Earlier this year I was assigned a summative that asked me to examine how parts of my own personal life are related to neoliberalism. I chose to write it about the ‘post-brexit’ music scene I had become such a fan of, partly because I like to think of myself as a hipster liberal intellectual, and partly to impress my lecturer, also a keen fan of this scene. Frankly, it was a rather self-indulgent endeavour. Who actually has the time to intellectualise the lyrics of Dry Cleaning alongside Mark Fisher’s political philosophy? However, I came out of writing the essay with a revived notion of what the post-Brexit scene does for its listeners, and a greater sense of why I like this music so much.
The post-Brexit music scene is a broad-brush term for a group of bands taking on the nose punts at the fractured social dynamics within England today. Often Yard Act, Dry Cleaning, Squid, BCNR, and Courting get grouped under this umbrella, their lyrics toeing the line between satirising and recording what it means to live in England today. Think Yard Act’s Payday, urging us to ‘take the money and run’ or Squid’s GSK, set on a dystopian island ruled by the corporate. Funnily enough, Sam Shipstone, member of Yard Act, studied Geography at Durham. I felt instantly cooler knowing that we had something in common. Anyway, whilst this whole ‘post-Brexit’ scene is certainly an over-inflated term, there is definitely something to be said for the popularity of this spikey, deadpan scene.
It’s not merely being temporarily situated post-Brexit that unites these bands together. Rather I think that it’s their documentation-cum-caricature of neoliberalism that makes them seem so similar. Neoliberalism is itself a tricky term to pin down, you might’ve heard it being muttered by some jaded geography student, a perfect panacea to explain all the world’s problems. Simply, it defines the current political state of affairs, where money rules all and growing the economy is the only thing that really matters, think Thatcher and Reagan. Whilst it is usually understood to be merely a set of economic policies, it also has an influence on the way in which we feel, maybe exhausted, numb, bored, a bit defeated, as a result of the encouraged individualism, stress, and precarious politics. Brexit itself has exposed the cracks of this political system, catapulting us into a general sense of irritation at crisis prone politics, but also a general acceptance that it is now normal.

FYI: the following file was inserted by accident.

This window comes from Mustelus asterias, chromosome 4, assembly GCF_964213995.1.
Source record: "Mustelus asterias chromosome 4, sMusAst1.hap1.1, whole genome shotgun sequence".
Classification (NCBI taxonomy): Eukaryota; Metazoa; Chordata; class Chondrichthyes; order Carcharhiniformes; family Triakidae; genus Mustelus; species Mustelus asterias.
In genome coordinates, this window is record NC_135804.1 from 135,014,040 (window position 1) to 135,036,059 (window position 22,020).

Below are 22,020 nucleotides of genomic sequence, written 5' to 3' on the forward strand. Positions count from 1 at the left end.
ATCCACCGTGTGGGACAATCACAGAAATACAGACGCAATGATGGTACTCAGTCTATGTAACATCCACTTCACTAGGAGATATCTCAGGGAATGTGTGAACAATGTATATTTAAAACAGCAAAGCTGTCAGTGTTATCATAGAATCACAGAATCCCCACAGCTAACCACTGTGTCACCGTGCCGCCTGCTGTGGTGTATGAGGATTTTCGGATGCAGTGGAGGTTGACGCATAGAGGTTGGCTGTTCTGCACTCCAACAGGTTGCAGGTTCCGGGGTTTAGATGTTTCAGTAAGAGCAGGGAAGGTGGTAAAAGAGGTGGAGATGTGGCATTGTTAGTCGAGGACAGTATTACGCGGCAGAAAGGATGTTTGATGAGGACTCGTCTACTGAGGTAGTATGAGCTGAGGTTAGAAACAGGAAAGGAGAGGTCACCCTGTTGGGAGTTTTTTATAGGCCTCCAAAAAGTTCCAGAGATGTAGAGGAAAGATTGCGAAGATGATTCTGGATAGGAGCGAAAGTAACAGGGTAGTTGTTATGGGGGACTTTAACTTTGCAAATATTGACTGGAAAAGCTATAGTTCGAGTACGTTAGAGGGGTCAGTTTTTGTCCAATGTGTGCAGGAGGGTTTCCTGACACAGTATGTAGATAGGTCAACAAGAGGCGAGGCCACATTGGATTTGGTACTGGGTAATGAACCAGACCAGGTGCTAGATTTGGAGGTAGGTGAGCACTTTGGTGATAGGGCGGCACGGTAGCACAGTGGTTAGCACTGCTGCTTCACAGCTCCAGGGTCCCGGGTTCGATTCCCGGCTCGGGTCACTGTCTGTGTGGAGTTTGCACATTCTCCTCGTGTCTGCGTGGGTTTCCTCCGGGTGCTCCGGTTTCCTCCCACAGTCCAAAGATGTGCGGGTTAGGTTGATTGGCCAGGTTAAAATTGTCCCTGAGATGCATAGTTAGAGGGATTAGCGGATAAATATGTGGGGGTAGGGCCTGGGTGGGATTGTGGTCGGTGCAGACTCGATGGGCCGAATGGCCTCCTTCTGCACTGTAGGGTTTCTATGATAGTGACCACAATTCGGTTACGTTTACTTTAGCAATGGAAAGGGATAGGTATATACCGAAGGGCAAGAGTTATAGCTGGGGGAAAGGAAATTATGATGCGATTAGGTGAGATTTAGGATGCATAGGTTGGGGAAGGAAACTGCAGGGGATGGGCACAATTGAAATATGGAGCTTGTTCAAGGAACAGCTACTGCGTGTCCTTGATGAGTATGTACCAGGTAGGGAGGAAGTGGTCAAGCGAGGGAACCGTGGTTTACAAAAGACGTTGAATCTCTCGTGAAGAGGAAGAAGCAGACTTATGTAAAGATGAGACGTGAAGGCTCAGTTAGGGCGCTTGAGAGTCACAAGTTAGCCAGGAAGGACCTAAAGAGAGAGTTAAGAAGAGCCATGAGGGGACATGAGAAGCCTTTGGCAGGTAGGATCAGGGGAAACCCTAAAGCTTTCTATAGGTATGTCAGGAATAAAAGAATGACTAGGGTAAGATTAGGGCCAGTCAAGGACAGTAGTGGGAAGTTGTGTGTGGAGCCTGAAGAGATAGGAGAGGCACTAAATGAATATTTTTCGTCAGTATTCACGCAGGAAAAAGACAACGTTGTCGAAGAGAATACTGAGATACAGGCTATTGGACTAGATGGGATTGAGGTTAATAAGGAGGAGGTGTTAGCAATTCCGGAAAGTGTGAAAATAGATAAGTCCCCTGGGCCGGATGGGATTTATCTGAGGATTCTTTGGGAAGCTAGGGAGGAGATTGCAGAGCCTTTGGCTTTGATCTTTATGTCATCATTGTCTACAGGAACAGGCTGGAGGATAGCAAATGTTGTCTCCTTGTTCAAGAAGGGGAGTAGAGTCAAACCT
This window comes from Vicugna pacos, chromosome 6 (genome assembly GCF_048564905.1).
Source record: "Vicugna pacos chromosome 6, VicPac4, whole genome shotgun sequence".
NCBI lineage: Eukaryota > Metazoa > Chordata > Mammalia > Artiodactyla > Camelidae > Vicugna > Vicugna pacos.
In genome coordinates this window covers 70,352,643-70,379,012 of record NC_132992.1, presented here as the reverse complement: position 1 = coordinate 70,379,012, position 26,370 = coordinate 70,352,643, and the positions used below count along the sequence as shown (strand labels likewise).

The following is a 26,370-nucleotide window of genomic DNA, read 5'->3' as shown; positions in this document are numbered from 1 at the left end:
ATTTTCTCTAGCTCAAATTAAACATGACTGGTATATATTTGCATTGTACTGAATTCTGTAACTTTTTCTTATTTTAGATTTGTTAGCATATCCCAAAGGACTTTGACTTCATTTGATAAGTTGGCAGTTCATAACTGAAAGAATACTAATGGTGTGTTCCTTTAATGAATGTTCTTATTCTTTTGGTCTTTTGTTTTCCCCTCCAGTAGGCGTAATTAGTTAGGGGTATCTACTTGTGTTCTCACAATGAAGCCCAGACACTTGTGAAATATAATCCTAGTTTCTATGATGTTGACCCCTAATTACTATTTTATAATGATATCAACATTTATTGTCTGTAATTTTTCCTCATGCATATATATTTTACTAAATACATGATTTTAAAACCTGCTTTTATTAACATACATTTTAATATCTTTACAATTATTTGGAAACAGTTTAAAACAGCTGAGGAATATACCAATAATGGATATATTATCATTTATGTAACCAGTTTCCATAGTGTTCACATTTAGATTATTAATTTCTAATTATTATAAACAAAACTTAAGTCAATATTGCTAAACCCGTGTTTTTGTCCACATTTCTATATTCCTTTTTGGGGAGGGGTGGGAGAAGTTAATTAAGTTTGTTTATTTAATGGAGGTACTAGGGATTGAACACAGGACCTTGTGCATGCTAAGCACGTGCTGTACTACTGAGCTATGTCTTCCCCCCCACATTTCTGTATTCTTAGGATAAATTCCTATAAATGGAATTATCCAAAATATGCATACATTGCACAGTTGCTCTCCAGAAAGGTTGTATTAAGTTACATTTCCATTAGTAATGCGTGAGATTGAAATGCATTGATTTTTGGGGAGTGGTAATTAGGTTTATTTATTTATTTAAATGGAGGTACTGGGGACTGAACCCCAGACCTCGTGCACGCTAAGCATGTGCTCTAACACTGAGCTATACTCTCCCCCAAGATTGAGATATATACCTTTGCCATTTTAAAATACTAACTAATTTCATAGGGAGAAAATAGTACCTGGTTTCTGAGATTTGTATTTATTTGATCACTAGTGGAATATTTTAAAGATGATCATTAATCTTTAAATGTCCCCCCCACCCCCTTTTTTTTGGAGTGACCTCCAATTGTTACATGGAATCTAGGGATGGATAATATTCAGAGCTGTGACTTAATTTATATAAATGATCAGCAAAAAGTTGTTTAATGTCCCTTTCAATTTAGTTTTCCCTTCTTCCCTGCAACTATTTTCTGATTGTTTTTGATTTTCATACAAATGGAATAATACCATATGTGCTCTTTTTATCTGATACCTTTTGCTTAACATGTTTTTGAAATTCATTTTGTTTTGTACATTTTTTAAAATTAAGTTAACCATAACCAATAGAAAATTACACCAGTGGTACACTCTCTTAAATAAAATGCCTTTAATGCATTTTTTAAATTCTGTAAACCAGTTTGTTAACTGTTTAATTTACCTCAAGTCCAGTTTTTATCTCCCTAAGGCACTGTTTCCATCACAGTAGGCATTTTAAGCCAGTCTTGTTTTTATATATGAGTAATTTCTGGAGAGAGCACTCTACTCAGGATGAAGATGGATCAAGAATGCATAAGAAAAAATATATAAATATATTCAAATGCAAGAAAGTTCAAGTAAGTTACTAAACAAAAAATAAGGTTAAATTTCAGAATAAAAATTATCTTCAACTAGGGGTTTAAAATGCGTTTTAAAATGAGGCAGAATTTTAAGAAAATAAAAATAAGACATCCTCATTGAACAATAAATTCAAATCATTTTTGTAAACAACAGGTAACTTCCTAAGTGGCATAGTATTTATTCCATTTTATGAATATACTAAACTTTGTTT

This feeling of general dissatisfaction with the political system but equal compliance with its project has been described by Jeremy Gilbert as ‘disaffected consent’. When writing the essay, I was overcome with a pang of dread. Gilbert had conceptualised my own relentless critiquing of neoliberalism, but my continued, reluctant, yet unavoidable participation in the system. What is left in this contradictory space he explained is a feeling of numbness and detachment. How does post-Brexit music reflect disaffected consent? And what does it do for the people listening to it? Is it rallying, familiar– albeit sometimes quite unsettling?
Disaffected consent slides together particularly in the music of Dry Cleaning, with an audibly bored Florence Shaw reciting the indignities of modern living interspersed with inanimate objects. She reels off an overt critique of politics “Nothing works/ Everything’s expensive / And opaque and privatised” to an immediate cry of relief that her shoe organizing thing has arrived, “thank god!”. There is an obvious political quality to their music, just listen to ‘Dog Proposal’, ‘Conservative Hell’, not only in their lyrics but embedded in their deadpan, scratchy soundscapes.
I find listening to ‘post-brexit’ music to be weirdly comforting, as if the sounds reflect a common experience of irritation, defeat, compliance, and comedy. Yet what troubled me was their lack of political instruction, remaining in a state of moaning, even romanticisation of said dissatisfaction. I began feeling cynical and a hypocritic, streaming these anti-capitalist anthems off Apple music. However, I think that I was mistaken in what I thought post-Brexit music intends to do. I think that its popularity and value comes from its ability to provide a sonic experience that is identifiable, providing a sort of discussion about how to navigate living in England post-Brexit, as a subject who can be both anti-capitalist and not really sure what to do about it.
I read that Yard Act described their infinity white background in music video for ‘payday’ as “the perfect purgatory for an anti-capitalist anthem funded by a major record company”. I suppose this is a neat metaphor for how anti-capitalist bands inevitably land in the present. I have decided that post-Brexit music is itself a sort of purgatory, a state of equal suffering and cleaning – our anti-capitalism can be laid bare, whilst we continue to consume in it – via mass produced Apple headphones. The point isn’t to be politically enlightening or revolutionary, its to be comforting, to provide just the right amount of humorous distance between us and politics.
(Image from Unsplash, photo credit to Habib Ayoade)